On Wednesday, Reddit, whose message boards were the go-to destination for day traders during this year's meme stock mania, announced it has filed for an initial public offering with US securities regulators in a private manner.
According to a major Newswire, the company hoped to reach a worth of over $15 billion by the time it planned to float its shares.
The company's message boards were at the center of a heated struggle between small-time traders and some of Wall Street's biggest players, which resulted in huge gains in heavily shorted shares of companies including GameStop (NYSE:GME) and AMC, as well as popularising the phrase meme stocks.
Reddit's worth had risen to $6 billion from a year earlier at the height of the trading frenzy in February. A private investment round in August valued the firm at $10 billion.
Some people joked about pumping the deal when it became available on the Reddit thread WallStreetBets.
"I'm all for it. When are we going to begin?" 9axle, a Reddit user, said in a post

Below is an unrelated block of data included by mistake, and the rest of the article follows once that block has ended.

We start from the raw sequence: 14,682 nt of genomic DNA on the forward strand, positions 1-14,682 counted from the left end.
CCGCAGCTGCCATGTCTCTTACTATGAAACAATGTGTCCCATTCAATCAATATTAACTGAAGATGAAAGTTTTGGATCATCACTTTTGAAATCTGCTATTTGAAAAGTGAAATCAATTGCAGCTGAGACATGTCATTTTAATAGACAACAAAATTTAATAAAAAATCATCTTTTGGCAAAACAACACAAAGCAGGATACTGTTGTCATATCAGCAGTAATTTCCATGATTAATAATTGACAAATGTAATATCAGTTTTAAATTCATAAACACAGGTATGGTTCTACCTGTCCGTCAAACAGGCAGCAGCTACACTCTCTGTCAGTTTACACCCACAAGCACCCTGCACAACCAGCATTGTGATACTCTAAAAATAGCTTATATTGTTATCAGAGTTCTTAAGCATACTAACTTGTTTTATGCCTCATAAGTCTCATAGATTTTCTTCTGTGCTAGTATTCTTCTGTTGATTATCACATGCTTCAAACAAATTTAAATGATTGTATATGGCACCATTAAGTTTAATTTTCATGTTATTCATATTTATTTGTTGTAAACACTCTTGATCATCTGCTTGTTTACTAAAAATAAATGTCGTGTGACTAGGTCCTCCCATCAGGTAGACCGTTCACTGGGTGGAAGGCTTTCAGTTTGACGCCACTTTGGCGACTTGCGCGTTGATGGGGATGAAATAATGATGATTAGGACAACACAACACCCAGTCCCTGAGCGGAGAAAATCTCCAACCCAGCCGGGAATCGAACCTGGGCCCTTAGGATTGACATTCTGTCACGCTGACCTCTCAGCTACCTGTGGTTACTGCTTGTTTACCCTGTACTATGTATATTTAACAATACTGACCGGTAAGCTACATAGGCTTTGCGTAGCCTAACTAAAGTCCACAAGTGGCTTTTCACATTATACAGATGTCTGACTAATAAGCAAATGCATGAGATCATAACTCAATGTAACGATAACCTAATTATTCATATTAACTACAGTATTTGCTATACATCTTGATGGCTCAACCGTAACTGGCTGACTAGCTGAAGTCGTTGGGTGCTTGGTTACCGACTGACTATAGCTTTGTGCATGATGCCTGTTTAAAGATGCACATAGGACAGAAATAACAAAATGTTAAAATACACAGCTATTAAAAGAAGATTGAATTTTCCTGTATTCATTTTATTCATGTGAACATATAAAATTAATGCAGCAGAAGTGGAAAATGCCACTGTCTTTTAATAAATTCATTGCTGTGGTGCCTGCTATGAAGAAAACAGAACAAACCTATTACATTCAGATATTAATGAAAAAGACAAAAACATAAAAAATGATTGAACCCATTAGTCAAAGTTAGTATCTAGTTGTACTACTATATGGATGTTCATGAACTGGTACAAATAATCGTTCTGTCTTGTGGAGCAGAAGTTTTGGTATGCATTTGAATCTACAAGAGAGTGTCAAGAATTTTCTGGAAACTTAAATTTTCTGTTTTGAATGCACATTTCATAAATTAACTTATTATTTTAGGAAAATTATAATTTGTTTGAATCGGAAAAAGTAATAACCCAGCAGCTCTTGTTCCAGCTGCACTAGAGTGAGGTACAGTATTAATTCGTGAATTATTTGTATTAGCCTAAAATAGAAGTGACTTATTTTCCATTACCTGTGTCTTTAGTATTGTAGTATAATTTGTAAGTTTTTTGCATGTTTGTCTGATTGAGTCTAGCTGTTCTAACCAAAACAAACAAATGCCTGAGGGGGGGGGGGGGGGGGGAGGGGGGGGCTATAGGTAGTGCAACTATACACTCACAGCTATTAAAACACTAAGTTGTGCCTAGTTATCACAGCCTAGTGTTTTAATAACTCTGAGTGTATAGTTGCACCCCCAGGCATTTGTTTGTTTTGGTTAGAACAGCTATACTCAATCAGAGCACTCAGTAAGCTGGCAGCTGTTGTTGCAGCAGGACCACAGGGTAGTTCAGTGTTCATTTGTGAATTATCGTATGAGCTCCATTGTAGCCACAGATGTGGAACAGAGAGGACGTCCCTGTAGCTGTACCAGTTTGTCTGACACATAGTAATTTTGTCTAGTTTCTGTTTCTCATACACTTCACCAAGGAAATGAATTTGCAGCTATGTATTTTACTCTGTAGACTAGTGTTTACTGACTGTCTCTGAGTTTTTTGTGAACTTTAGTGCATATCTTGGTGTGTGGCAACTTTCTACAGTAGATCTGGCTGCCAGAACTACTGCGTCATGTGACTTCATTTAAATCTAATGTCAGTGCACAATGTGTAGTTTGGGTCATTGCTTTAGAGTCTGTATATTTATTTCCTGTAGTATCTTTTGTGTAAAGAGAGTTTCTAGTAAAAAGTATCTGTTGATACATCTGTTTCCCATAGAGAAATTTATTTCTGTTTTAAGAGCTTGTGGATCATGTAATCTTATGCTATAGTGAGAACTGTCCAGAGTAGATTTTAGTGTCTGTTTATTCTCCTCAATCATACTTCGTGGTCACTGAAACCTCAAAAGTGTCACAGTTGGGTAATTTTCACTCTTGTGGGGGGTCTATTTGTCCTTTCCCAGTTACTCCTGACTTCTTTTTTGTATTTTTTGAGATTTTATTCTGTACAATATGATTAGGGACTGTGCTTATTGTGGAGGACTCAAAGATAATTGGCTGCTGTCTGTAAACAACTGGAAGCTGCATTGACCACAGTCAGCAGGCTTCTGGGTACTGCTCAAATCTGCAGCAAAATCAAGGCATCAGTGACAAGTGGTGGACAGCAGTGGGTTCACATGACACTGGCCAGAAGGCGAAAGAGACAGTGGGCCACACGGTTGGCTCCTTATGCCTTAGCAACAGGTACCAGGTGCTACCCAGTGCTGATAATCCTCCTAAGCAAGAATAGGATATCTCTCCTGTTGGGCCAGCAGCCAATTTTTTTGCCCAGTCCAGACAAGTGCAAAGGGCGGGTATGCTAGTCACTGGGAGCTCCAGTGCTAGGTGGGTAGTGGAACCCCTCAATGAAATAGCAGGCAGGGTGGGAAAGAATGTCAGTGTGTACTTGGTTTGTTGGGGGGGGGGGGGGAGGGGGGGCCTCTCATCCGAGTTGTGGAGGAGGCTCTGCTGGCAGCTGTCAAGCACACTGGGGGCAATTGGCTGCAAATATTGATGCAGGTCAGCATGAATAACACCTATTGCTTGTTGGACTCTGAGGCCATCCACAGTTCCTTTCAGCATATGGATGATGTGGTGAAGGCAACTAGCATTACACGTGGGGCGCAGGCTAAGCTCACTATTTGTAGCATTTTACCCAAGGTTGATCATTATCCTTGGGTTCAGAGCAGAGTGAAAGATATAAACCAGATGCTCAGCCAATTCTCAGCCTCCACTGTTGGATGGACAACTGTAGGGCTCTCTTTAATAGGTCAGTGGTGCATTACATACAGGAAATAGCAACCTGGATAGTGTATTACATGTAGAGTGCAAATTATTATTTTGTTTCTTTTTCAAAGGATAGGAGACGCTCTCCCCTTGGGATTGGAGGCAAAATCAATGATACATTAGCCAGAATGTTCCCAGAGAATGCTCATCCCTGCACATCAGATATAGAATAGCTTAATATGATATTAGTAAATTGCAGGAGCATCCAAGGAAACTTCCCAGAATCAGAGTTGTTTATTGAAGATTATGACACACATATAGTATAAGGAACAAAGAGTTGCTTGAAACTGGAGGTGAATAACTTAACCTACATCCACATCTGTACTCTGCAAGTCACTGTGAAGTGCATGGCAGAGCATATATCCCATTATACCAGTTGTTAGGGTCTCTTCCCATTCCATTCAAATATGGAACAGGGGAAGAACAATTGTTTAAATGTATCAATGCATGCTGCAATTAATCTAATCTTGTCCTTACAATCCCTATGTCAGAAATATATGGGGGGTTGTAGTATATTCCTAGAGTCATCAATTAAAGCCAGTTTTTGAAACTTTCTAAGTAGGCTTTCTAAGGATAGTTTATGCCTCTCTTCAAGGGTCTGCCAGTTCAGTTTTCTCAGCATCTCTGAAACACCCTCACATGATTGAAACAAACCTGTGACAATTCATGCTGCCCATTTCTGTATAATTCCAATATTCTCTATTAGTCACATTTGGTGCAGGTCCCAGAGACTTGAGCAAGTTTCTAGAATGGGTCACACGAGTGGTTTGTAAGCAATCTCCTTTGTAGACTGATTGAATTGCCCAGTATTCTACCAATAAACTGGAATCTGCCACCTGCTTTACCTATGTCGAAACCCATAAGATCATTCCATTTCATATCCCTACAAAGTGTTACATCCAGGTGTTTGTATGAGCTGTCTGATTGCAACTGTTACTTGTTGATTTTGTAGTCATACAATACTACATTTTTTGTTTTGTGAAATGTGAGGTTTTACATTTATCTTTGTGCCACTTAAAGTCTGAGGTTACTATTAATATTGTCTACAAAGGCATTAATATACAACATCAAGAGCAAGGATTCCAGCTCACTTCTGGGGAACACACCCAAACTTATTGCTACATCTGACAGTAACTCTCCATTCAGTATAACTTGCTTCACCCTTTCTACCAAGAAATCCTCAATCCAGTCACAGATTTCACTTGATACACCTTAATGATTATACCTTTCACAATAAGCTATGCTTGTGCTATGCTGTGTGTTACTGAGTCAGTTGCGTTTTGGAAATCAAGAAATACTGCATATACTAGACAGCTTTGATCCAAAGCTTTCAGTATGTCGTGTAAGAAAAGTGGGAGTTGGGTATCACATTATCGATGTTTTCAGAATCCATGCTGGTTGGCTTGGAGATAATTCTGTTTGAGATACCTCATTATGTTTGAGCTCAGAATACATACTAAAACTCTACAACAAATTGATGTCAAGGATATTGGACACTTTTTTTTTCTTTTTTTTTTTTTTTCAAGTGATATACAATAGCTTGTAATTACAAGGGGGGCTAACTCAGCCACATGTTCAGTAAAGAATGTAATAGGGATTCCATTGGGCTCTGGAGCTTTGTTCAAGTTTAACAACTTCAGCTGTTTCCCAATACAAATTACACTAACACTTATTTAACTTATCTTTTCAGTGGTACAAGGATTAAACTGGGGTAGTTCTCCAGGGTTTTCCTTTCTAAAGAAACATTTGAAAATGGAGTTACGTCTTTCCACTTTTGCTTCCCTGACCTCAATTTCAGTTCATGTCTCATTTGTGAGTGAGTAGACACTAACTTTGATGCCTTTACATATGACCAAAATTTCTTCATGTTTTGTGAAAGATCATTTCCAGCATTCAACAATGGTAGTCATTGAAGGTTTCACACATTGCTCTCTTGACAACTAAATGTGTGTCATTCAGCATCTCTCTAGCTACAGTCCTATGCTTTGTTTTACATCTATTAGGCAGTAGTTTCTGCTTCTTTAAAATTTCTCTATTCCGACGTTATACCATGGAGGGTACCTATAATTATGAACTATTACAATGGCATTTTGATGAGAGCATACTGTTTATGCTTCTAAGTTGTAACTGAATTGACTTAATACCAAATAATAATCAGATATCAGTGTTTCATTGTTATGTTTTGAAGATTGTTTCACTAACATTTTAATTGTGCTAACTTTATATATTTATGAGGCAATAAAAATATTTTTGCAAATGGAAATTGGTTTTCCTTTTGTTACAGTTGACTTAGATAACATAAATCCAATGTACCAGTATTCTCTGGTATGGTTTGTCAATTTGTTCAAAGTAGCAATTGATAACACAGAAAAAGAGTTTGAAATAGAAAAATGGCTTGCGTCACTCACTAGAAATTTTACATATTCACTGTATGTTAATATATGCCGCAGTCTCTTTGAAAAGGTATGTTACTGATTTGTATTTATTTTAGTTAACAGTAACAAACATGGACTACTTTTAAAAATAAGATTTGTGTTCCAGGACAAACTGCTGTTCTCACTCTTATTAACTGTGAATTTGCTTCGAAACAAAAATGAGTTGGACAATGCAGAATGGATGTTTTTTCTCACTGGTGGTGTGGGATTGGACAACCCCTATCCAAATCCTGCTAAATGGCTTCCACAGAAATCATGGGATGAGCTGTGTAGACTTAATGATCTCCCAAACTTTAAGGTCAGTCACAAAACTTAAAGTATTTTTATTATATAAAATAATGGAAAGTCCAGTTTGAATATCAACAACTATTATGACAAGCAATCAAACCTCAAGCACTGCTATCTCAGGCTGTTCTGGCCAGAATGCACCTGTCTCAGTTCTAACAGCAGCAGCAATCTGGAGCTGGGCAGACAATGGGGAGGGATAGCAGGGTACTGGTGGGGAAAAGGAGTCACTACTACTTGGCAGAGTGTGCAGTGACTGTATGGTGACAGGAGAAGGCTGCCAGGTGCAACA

As of October last year, Reddit, which was founded in 2005 by Steve Huffman and entrepreneur Alexis Ohanian, had around 52 million daily active users and over 100,000 communities, or "subreddits."
In the second quarter, the San Francisco-based startup recorded $100 million in advertising income, up nearly threefold from the same period last year.
Robinhood Markets (NASDAQ:HOOD), an online stockbroker whose trading software was at the core of the meme stock frenzy, went public in July.
Venture capital company Andreessen Horowitz, firms such as Sequoia Capital and Tencent Holdings, as well as rap superstar Snoop Dogg, have all invested in Reddit over the years.
The number of shares to be offered or the price range of the IPO was not disclosed in the draught registration statement filed with the Securities and Exchange Commission by Reddit.